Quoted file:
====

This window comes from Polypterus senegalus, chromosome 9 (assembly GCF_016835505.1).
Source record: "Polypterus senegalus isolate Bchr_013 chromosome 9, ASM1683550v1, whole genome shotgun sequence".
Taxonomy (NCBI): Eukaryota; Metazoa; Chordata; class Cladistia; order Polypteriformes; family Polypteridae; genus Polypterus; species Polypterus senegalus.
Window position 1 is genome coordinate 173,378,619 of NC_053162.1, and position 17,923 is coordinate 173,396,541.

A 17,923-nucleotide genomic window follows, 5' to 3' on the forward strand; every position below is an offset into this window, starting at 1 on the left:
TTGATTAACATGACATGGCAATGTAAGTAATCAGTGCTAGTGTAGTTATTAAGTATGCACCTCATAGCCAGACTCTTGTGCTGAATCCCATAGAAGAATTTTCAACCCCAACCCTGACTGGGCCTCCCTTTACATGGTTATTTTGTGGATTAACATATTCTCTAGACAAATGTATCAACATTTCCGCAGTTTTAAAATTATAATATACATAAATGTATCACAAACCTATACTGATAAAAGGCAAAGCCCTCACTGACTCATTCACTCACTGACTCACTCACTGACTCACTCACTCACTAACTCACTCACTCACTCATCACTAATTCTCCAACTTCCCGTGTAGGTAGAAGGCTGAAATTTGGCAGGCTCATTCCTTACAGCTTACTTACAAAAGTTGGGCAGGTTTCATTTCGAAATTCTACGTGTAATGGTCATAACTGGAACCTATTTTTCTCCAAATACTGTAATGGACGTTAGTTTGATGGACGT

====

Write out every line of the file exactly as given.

This window comes from Polypterus senegalus, chromosome 9 (assembly GCF_016835505.1).
Source record: "Polypterus senegalus isolate Bchr_013 chromosome 9, ASM1683550v1, whole genome shotgun sequence".
Taxonomy (NCBI): Eukaryota; Metazoa; Chordata; class Cladistia; order Polypteriformes; family Polypteridae; genus Polypterus; species Polypterus senegalus.
Window position 1 is genome coordinate 173,378,619 of NC_053162.1, and position 17,923 is coordinate 173,396,541.

A 17,923-nucleotide genomic window follows, 5' to 3' on the forward strand; every position below is an offset into this window, starting at 1 on the left:
TTGATTAACATGACATGGCAATGTAAGTAATCAGTGCTAGTGTAGTTATTAAGTATGCACCTCATAGCCAGACTCTTGTGCTGAATCCCATAGAAGAATTTTCAACCCCAACCCTGACTGGGCCTCCCTTTACATGGTTATTTTGTGGATTAACATATTCTCTAGACAAATGTATCAACATTTCCGCAGTTTTAAAATTATAATATACATAAATGTATCACAAACCTATACTGATAAAAGGCAAAGCCCTCACTGACTCATTCACTCACTGACTCACTCACTGACTCACTCACTCACTAACTCACTCACTCACTCATCACTAATTCTCCAACTTCCCGTGTAGGTAGAAGGCTGAAATTTGGCAGGCTCATTCCTTACAGCTTACTTACAAAAGTTGGGCAGGTTTCATTTCGAAATTCTACGTGTAATGGTCATAACTGGAACCTATTTTTCTCCAAATACTGTAATGGACGTTAGTTTGATGGACGT